Many of us enjoy an egg for breakfast, lunch, or supper, and as scientists we quite reasonably take a moment to think about our food: how does the way we store it and cook it have an impact on the nutrition we get? 

 Fortunately for the members of the Pharmora Journal Club, this question was addressed in a recent publication from Newcastle University in a study entitled “The Influence of Storage and Cooking on the Vitamin D Content of 25-Hydroxyvitamin D3-Enriched Eggs”. 

 An internal Pharmora survey showed about 1/3 of us keep eggs in the fridge; the rest preferred the larder or on the counter-top. 

 Newcastle University looked specifically at Vitamin D enriched eggs.  These were obtained through a process of fortification of poultry layer food and collection of the eggs in batches over a period of 6 months (additional analysis was later made for age of hens at lay).  Composite samples were cooked by 5 different methods following ambient or refrigerated storage. 

 The results demonstrated that there is an effect of time of lay that impacted Vitamin D levels in the end food dish as well as the storage and cooking method.   

Biological variables 
Biological processes and organisms (such as chickens, or people!) are very varied in their genetic make-up, biological processes and behaviour and this makes replicable studies hard to do.  This study demonstrates how performance of processes such as cooking or combining samples needs to be uniform, yet allowances must be made for other variables. In this example there are the potential differences between hens: their genes, their eggs, feed intake, and stage of lay. 

Study findings
There was a difference between treatments especially when storage and cooking were combined: ambient egg storage plus scrambling was the best method. A Pharmora scientist pointed out that there would be a lot of variability in ambient temperature outside of the study – could this have an effect?  Key points were that Vitamin D migrates into fat and its oxidation takes place at high temperatures – so boiling and frying are not so good; scrambling is best as anything that has gone into the fat is incorporated.  Some members said they would no longer fry their eggs or would instead eat all the oil!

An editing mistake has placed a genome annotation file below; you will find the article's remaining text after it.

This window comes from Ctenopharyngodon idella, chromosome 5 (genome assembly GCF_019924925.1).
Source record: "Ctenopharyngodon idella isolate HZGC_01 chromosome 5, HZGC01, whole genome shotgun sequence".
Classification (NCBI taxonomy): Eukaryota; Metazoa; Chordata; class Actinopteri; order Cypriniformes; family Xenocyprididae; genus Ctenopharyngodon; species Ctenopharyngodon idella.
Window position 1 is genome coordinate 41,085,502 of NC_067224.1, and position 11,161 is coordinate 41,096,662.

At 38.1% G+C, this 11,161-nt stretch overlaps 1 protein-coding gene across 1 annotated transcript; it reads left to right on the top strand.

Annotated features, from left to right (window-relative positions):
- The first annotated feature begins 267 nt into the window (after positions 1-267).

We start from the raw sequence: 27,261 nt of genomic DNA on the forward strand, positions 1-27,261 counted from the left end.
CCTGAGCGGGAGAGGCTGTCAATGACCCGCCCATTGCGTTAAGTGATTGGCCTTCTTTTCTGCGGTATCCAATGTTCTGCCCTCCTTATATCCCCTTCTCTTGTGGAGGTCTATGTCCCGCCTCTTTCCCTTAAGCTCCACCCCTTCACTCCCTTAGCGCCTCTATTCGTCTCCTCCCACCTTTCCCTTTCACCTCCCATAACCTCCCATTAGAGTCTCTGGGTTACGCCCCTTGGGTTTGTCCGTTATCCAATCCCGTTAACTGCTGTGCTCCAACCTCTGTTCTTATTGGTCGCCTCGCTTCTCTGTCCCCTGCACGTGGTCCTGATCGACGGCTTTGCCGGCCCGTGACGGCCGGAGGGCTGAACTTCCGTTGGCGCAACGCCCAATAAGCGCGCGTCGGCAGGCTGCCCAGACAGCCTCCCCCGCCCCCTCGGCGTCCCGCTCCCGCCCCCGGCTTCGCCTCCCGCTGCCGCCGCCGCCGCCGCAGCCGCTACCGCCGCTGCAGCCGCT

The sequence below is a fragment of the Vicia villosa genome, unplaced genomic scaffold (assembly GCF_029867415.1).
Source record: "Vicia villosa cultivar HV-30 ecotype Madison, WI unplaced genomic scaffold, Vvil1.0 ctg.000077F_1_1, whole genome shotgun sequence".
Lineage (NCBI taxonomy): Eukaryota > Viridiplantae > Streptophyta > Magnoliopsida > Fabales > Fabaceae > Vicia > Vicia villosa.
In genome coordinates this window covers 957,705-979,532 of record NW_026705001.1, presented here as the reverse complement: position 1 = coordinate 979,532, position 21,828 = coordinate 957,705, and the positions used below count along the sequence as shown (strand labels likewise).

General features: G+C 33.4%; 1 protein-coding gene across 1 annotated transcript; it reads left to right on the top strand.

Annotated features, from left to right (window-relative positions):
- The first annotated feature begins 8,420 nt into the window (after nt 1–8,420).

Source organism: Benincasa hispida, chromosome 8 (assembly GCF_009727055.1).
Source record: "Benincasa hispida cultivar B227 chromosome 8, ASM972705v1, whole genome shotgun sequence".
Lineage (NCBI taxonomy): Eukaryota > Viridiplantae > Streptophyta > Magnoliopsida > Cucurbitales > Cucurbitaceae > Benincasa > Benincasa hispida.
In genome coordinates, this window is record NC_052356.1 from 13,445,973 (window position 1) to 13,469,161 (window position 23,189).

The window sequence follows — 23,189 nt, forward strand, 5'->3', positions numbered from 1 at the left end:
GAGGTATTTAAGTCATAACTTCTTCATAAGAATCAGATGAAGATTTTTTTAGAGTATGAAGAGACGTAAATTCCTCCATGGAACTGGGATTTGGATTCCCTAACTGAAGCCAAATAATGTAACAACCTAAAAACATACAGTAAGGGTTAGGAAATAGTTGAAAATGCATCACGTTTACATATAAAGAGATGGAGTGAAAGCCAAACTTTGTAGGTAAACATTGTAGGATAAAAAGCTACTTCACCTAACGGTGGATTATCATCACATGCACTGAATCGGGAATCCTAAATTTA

Study design
Reviewing this trial Pharmora scientists appreciated the complexity and considerations required for good study design.  It was interesting to consider if AI could design better studies, or, if being aware of potential areas where logic could be overridden by behaviour and choice in a real-world setting means that humans are still required?  In clinical trials, for example, participants may choose to remain on a treatment or not due to different priorities: quality of life, or ability to take part in certain activities. Is this possible to allow for in study design without empathy or lived experience? The number of variables in this study also led to qualification of the findings; more discrete simpler trials would be easier to implement, however they approximate less well to real world situations.  

Publication influences and the power of communication
None of the Pharmora team admitted to changing their mind on egg storage as the press headlines that linked to the paper appeared to be more confident about the conclusions than was justified. Pharmora’s scrutiny of this paper and the news articles around it reinforced to us how public perception of a product or trial can be influenced by media headlines.
 

Sponsors and the common good

There are always interests and conflicts of interests in a study: Pharmora scientists spotted that the authors in this one included employees and owners in both industry and farming, thus promoting the feed manufacturer and the egg company as suppliers of their respective products regardless of study finding.  There are very few wholly altruistic sources of funding and being aware of this is important in any understanding of study design and intent. 

Pharmora team members found the paper quite hard to read due to the lack of diagrams and visual aids to support the raw data.  Pharmora scientists suggested that a potential innovation could be a device to standardise optimal egg storage temperatures in the absence of larders in modern homes.